Friday, June 8, 2012

Twirling Rainbow Skirt Tutorial

Friday flowers are moving to Saturday this week, so that I can give you this tutorial for a skirt I'm submitting (just under the wire!) as part of Skirt Week over at Crafterhours.


So, my girl is not particularly girly (no Princess Tea Parties in this house), but two girly things she does love are rainbows and twirly skirts.



In fact, when she first discovered the idea of twirly skirts, about a year ago, we spent some time trying on all the skirts that she then owned, about 14 of them (which sounds {is} excessive, but she has a girl cousin who is 16 months older and a mom who loves thrifting, so there you go). And wouldn't you know it? Every single one of them was "not twirly enough."




We have since stocked her closet with several sufficiently twirly skirts, but nevertheless I decided that I wanted to make a skirt that would combine her longstanding love of twirly skirts with her more new-found obsession with rainbows. The whole idea started with this image:

Source: piccsy.com via Sarah on Pinterest



I know, an odd image to inspire a small child's wardrobe, but I thought it would be neat to try to create a skirt that looks like it is twirling even when it is still.

My pattern is based on this circle skirt tutorial from Dana at MADE. I've divided the skirt into 7 angled sections, one for each color of the rainbow, and used a foldover waistband casing for elastic (rather than stitching wide elastic directly to the skirt as Dana does). The foldover waistband means that the skirt has no front and back, so you can wear your favorite colors (in our case, purple and blue) in front.



Would you like to know how to make it? I took pictures!

Drafting the Pattern

Draw your quarter-circle pattern using Dana's tutorial on a folded piece of paper. (Add a little bit of length to account for the fact that we're going to make a turned-over waistband.)



Cut along the outer edge of the quarter-circle and unfold into a half-circle. (DO NOT cut out the middle of the circle.)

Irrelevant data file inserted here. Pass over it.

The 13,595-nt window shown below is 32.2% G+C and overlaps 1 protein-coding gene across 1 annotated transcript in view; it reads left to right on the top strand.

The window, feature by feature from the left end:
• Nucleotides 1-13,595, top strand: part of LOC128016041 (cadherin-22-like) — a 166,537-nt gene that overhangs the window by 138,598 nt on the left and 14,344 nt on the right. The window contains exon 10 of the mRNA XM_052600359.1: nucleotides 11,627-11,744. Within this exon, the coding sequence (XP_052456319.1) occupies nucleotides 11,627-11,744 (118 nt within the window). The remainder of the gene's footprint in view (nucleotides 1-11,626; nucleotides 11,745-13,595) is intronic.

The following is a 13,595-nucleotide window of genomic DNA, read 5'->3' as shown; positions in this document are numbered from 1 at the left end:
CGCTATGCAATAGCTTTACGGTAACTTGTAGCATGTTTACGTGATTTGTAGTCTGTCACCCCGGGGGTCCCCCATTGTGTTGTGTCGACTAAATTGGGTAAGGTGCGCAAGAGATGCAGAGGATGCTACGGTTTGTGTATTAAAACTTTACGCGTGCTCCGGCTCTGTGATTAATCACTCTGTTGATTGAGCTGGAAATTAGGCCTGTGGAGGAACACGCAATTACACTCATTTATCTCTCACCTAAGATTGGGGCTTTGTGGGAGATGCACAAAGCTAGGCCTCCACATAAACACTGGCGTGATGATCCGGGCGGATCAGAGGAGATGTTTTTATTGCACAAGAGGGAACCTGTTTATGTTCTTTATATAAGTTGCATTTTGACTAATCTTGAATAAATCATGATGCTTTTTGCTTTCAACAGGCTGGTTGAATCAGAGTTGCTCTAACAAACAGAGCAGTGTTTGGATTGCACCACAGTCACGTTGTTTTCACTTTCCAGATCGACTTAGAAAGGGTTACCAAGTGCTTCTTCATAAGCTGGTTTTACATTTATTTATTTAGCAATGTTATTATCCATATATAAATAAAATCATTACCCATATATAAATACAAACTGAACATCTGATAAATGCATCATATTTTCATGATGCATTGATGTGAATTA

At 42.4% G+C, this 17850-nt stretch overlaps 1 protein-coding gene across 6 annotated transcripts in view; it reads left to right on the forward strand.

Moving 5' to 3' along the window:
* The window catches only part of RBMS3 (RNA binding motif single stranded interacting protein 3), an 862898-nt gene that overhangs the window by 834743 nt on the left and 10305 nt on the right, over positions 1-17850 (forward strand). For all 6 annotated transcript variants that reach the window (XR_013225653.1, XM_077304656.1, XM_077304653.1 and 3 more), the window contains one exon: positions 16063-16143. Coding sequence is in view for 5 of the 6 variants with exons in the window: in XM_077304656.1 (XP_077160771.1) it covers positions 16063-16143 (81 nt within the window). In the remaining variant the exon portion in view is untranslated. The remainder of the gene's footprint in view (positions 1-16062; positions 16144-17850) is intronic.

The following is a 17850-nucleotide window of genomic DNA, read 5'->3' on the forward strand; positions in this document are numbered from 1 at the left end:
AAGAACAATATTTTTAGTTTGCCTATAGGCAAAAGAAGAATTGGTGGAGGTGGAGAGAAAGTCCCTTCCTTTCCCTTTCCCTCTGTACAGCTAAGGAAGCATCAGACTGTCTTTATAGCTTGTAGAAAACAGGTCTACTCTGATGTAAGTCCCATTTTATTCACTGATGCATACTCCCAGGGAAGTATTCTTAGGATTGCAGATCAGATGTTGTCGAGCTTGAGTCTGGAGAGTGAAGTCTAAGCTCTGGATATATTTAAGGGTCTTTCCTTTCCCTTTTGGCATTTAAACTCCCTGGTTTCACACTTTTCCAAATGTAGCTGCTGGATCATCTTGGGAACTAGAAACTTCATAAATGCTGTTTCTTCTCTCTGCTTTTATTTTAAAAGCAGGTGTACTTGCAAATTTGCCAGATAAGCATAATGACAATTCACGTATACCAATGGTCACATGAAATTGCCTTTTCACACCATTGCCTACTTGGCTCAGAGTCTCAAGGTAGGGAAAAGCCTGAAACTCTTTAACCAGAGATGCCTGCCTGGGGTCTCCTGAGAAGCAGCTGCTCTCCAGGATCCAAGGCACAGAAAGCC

Align the center hole of a protractor (oh, yes, a protractor! Nerds FTW! I knew there was a reason I've kept that thing around for the last 22 years.) with the center of the circle at the edge of the paper.



We're going to make this skirt out of 7 different colors of fabric (you know, ROY G. BIV). Each color will get a wedge that is 1/7th of a circle. 360 degrees in a circle divided by 7 = ~51.5 degrees. So use your protractor to make a mark at 51.5 degrees.



Draw a straight line from the center of the circle through the mark you just made at 51.5 degrees and out to the edge of the circle.



Here's your first wedge-shaped skirt section.



Now repeat the process, this time aligning the protractor with the center of the circle and the line you just drew...



…making a mark at 51.5 degrees…



…and drawing another line to make a second wedge.



Now we're going to make the rainbow twirl, by shifting the bottom edge of each skirt section relative to the top edge. So, draw a line from the top of the skirt* at the edge of the paper, to the bottom of the skirt at the first wedge you marked off.

(*Note that you're now starting your line from the top/waistband of the skirt--the inside circle--not the center of the circle.)



And another line from the top of the skirt at the first wedge, to the bottom of the skirt at the second wedge. So there's the shape of your pattern for the skirt sections.



But wait! Don't cut it out yet! Add seam allowances (I used 1/2 inch).



And there's your pattern piece!



I've given lots of detail here, because I think a similar method could be adapted to make a skirt with a different number of sections, different angles, etc.

Cutting and Sewing

Lay your pattern piece (I transferred mine from drawing paper to Swedish tracing paper for better durability) out on your first piece of fabric.